T C E603A • Composition and Reading in World Literature
10:00 AM-11:00 AM
This is a close reading class; we will begin with The Iliad, and the instructor will fill in with notes and brief remarks on The Odyssey. Homer's works call for oral reading, much like what must have been done in those times, and students will have the opportunity to read to the class; the instructor will do the same, but the bulk of the oral reading will come from the students. The plays chosen are but a small number of the many universal dramatic contributions made by the Greeks; time is a telling judge of merit and the works attest to their continuing worth and longevity.
Aside from assigned reading, the students will also assume the roles of various characters and thus bring to life their actions and the resulting consequences of such actions. Cultural presentations and Aristotelian precepts of what constitutes a drama will be given as additional information by the instructor, who expects high student participation.
It is expected that the course will serve as an introduction for further interest/study by the students.
About the Professor
Rolando Hinojosa-Smith is the Ellen Clayton Garwood Professor at UT's English department. His Klail City Death Trip Series consists of thirteen novels. Some of his work has been translated into Dutch, French, German, and Italian. Articles, master's and doctorate theses have been written on his work in France, Germany, Italy, the Netherlands, Spain, and Sweden. The latest book on his work is Rolando Hinojosa: A Reader's Guide by Dr. Klaus Zilles of Ramñn Llul University in Barcelona.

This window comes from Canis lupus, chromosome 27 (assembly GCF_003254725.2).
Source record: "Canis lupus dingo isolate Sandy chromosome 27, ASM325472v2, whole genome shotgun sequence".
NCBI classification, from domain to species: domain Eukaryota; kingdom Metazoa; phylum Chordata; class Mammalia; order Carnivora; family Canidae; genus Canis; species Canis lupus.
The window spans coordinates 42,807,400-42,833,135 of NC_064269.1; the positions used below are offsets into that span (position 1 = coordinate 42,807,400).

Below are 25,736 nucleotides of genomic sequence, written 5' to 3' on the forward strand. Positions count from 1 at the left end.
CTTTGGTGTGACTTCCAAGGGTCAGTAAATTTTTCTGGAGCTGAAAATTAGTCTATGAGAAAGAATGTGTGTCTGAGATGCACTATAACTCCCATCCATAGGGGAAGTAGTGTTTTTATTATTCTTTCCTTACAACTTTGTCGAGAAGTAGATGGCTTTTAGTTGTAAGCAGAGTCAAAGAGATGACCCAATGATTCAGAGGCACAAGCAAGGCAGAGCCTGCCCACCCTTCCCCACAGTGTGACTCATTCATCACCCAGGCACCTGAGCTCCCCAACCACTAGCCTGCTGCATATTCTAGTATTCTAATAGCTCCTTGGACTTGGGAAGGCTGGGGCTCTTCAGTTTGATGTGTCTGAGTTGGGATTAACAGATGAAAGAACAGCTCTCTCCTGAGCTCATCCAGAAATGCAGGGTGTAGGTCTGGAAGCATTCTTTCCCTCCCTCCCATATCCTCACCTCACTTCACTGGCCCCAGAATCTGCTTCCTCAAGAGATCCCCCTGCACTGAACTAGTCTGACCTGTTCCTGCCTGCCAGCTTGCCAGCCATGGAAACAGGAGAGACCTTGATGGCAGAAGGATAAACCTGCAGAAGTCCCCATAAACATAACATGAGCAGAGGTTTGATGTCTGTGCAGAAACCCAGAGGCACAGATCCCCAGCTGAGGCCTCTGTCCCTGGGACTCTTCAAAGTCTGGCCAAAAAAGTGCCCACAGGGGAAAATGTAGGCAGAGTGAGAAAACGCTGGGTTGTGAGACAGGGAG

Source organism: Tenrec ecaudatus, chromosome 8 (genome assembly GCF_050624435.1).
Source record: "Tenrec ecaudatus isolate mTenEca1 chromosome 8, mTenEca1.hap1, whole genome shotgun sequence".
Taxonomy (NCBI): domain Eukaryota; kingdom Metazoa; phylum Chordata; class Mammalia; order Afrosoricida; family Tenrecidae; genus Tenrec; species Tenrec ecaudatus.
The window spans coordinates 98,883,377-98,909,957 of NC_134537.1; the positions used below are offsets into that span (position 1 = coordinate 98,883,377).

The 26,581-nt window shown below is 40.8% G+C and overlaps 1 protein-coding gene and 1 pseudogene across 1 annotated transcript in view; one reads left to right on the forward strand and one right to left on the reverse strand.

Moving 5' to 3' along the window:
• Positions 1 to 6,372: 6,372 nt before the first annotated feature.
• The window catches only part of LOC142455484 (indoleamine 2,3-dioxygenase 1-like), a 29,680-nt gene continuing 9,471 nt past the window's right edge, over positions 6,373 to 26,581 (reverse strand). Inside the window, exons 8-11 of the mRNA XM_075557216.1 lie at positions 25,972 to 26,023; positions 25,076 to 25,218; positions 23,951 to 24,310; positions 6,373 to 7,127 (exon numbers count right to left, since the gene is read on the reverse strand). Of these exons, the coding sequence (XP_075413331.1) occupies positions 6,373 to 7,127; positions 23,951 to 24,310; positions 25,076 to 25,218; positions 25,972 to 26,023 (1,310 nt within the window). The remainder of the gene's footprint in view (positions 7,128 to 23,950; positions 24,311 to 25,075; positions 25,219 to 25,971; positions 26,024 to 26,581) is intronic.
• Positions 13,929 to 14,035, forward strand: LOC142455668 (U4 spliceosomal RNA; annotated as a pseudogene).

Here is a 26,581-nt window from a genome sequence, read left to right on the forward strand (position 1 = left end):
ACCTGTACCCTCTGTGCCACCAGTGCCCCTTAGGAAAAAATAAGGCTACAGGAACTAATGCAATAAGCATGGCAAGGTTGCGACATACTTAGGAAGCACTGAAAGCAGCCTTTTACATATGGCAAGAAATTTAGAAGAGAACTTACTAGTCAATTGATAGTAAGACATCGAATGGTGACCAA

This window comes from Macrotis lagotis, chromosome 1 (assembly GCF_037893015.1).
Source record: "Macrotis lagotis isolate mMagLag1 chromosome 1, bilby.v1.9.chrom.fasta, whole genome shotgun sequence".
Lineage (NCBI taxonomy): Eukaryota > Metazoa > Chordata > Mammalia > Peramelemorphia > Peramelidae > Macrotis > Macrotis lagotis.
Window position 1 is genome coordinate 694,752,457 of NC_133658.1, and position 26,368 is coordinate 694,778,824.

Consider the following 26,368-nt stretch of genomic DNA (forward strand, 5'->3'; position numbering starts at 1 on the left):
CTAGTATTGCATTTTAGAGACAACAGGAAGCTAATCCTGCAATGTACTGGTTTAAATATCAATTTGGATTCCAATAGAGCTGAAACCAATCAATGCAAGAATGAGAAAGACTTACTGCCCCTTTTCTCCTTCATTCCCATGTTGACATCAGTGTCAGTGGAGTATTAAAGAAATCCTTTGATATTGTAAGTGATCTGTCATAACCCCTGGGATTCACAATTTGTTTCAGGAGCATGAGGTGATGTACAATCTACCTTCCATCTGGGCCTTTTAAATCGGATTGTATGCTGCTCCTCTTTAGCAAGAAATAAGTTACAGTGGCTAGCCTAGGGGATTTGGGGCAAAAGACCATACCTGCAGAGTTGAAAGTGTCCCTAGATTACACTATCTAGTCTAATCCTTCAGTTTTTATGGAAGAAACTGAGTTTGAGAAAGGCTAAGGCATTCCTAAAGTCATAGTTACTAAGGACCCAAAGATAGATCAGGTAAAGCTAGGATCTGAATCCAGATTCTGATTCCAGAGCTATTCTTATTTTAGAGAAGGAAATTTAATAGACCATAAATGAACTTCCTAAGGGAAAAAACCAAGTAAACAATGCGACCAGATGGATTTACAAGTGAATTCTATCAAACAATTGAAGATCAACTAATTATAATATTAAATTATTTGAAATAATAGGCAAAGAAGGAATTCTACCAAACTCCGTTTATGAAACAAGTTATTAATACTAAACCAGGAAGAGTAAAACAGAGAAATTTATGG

Four essays (4-6 pages each): (10%, 20%, 20%, and 20%) 70%
Lively seminar discussion, occasional quizzes, and one or more formal oral presentations on the reading: 20%
Exam (either mid-term or final): 10%
Marcel Proust, Time Regained
Heinrich B õll, Billiards at Half Past Nine
Maj Sjowall and Per Wahloo mysteries
Other readings to be announced